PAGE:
VIEW   voc.extended_onboard
TABLE  voc.impotenten
TABLE  voc.invoices
VIEW   voc.onboard_people
TABLE  voc.passengers
TABLE  voc.seafarers
TABLE  voc.soldiers
TABLE  voc.total
TABLE  voc.voyages

Windows tutorial

Windows tutorial mk Sun, 10/13/2013 - 17:13

On Windows the first step is to initialize a MonetDB server by simply opening: 'Start -> Programs -> MonetDB -> Start server'. 

Subsequently you can start the textual interface (mclient) by opening: 'Start -> Programs -> MonetDB -> SQL client'.  The commands entered there are identical to those found on other platforms. To stop the server, you can simply close the MonetDB SQL Server window. 

Note the server by default only accepts connections originating from the local host. If you need other machines to access your database, change the configuration file by setting mapi_open=yes.

Exploring the wealth of functionality offered by MonetDB/SQL is best started using a toy database. For this we use the VOC database which provides a peephole view into the administrative system of an early multi-national company, the VOC (or Dutch East India Company).

Download the VOC dataset voc_dump.zip (542K) gz (519K) bz2 (371K) which is a compressed file with SQL statements (SQL database dump). After the file has been extracted, load its contents into MonetDB using the mclient.exe file. From within mclient run:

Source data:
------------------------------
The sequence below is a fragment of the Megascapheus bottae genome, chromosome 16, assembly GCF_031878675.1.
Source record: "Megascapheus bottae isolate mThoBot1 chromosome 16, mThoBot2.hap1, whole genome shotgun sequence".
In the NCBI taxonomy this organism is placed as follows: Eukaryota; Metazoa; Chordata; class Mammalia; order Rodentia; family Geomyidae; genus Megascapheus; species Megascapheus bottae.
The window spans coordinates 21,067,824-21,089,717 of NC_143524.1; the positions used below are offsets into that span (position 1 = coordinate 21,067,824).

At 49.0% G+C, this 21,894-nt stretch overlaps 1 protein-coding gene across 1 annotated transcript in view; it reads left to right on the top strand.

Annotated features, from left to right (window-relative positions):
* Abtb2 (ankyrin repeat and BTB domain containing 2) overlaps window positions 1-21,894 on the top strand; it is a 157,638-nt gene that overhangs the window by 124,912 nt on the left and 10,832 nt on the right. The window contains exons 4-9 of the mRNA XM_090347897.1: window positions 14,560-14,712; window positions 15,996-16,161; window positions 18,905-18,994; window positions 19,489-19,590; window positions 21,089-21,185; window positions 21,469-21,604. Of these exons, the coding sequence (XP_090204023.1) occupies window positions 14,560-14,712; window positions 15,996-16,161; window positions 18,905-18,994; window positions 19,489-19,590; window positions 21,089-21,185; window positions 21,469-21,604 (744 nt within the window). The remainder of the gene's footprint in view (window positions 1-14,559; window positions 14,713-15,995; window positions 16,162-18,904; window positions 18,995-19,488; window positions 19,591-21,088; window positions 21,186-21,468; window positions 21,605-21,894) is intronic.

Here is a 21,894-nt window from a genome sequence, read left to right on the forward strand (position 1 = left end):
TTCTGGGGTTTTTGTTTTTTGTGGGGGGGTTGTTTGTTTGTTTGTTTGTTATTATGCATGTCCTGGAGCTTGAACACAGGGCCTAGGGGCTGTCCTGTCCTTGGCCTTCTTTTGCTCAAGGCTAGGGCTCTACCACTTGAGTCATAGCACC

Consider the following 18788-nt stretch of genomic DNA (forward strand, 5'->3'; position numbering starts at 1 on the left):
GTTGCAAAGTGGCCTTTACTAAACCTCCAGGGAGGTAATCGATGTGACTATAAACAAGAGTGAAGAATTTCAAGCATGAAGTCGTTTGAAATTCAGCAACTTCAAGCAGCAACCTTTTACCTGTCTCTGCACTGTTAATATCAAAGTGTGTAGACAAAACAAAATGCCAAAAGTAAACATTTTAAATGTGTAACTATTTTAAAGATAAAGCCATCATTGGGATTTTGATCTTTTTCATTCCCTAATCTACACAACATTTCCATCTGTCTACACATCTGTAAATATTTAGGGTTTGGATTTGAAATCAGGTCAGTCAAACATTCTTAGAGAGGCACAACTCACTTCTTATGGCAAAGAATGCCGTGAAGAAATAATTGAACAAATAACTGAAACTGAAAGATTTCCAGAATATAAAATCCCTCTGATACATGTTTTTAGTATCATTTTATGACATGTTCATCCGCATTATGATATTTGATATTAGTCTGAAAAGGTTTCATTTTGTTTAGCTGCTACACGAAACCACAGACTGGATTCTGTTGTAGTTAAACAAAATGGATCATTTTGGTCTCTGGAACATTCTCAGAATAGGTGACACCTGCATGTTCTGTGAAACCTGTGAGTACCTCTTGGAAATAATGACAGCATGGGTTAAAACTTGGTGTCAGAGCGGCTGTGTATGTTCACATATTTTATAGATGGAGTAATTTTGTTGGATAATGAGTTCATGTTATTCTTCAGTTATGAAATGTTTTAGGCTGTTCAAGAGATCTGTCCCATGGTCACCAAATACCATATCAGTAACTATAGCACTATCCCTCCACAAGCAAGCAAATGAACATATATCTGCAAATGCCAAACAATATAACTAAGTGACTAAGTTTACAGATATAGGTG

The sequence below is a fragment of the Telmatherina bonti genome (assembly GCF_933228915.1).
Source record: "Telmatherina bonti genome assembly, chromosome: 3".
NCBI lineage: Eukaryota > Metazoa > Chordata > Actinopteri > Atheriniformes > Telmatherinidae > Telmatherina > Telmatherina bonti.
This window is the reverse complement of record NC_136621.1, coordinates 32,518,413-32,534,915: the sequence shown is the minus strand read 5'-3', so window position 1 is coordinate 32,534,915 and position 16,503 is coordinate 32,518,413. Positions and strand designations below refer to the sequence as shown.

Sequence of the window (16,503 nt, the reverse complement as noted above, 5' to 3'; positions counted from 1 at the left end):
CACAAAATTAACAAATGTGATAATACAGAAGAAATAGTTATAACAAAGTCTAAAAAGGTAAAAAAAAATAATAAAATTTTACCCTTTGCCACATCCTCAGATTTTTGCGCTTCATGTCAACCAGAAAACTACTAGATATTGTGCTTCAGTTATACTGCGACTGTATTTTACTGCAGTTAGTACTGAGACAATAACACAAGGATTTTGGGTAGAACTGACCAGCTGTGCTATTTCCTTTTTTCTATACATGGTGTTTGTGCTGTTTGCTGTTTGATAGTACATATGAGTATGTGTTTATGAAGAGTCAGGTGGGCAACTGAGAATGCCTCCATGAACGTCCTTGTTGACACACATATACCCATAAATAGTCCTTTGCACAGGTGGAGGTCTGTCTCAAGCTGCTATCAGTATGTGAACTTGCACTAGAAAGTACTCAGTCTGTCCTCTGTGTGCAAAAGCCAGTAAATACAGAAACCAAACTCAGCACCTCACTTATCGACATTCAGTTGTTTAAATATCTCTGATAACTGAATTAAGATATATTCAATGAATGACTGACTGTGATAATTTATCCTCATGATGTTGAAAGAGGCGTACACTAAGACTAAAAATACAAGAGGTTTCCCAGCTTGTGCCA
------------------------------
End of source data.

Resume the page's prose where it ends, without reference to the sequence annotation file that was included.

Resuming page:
sql> \< voc_dump.sql

Since the SQL interface is the same on all platforms, from here on you can follow the later part of the regular SQL tutorial.

Changing database location

If you need (or want) to change the location of the database then editing of the monetdb script is required. Change the mclient.bat and M5server.bat files in 'C:\Program Files\MonetDB\MonetDB5'. In the M5server.bat file you would need to change the setting of the MONETDBFARM variable, and in mclient.bat you would need to add a -d option to the call of mclient.exe.  Note: you upgrade such changed files will be overwritten.

About the VOC dataset

The data for the tutorial is published in the book J.R. Bruijn, F.S. Gaastra and I. Schaar Dutch-Asiatic Shipping in the 17th and 18th Centuries, which gives an account of the trips made to the East and ships returned safely (or wrecked on the way) by the VOC (or Dutch East India Company). A total of 8000 records are provided. They include information about ship name and type, captain, the arrival/departure of harbors along the route, personnel accounts, and anecdotal information. You can find more about the VOC on Wikipedia.

MonetDB.R Tutorial

MonetDB.R Tutorial dnedev Fri, 06/20/2014 - 18:00

The MonetDB.R tutorial is designed to familiarise R users with the functionality of the MonetDB.R connector and dplyr library for data manipulation in R. 

Before stating with this tutorial, make sure you have a running instance on MonetDB to which you can connect. As such, the MonetDB/SQL tutorial is a recommended reading, even more, given that this page was adapted from the SQL tutorial.

To start, in case you have not done it yet, create a DB farm using the MonetDB daemon monetdbd and a new database called 'voc'. The daemon is controlled by the application monetdb. See its documentation for all details. Note: The monetdbd is not available on Windows. For that reason, on these systems a default database called demo is available by default (Windows-specific MonetDB tutorial is available here).